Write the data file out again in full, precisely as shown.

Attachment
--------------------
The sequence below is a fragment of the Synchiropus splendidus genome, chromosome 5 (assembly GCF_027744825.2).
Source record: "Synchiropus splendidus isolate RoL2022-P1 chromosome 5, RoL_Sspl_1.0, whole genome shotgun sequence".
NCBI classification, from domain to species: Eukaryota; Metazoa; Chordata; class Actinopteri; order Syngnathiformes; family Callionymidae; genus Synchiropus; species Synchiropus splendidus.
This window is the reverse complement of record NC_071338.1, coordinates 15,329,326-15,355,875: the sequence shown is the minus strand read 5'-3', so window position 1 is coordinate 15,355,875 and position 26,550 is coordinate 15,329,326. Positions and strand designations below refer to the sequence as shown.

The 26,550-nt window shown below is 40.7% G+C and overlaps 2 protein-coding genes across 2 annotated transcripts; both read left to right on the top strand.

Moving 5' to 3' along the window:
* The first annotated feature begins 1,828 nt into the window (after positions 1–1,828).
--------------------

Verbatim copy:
The sequence below is a fragment of the Synchiropus splendidus genome, chromosome 5 (assembly GCF_027744825.2).
Source record: "Synchiropus splendidus isolate RoL2022-P1 chromosome 5, RoL_Sspl_1.0, whole genome shotgun sequence".
NCBI classification, from domain to species: Eukaryota; Metazoa; Chordata; class Actinopteri; order Syngnathiformes; family Callionymidae; genus Synchiropus; species Synchiropus splendidus.
This window is the reverse complement of record NC_071338.1, coordinates 15,329,326-15,355,875: the sequence shown is the minus strand read 5'-3', so window position 1 is coordinate 15,355,875 and position 26,550 is coordinate 15,329,326. Positions and strand designations below refer to the sequence as shown.

The 26,550-nt window shown below is 40.7% G+C and overlaps 2 protein-coding genes across 2 annotated transcripts; both read left to right on the top strand.

Moving 5' to 3' along the window:
* The first annotated feature begins 1,828 nt into the window (after positions 1–1,828).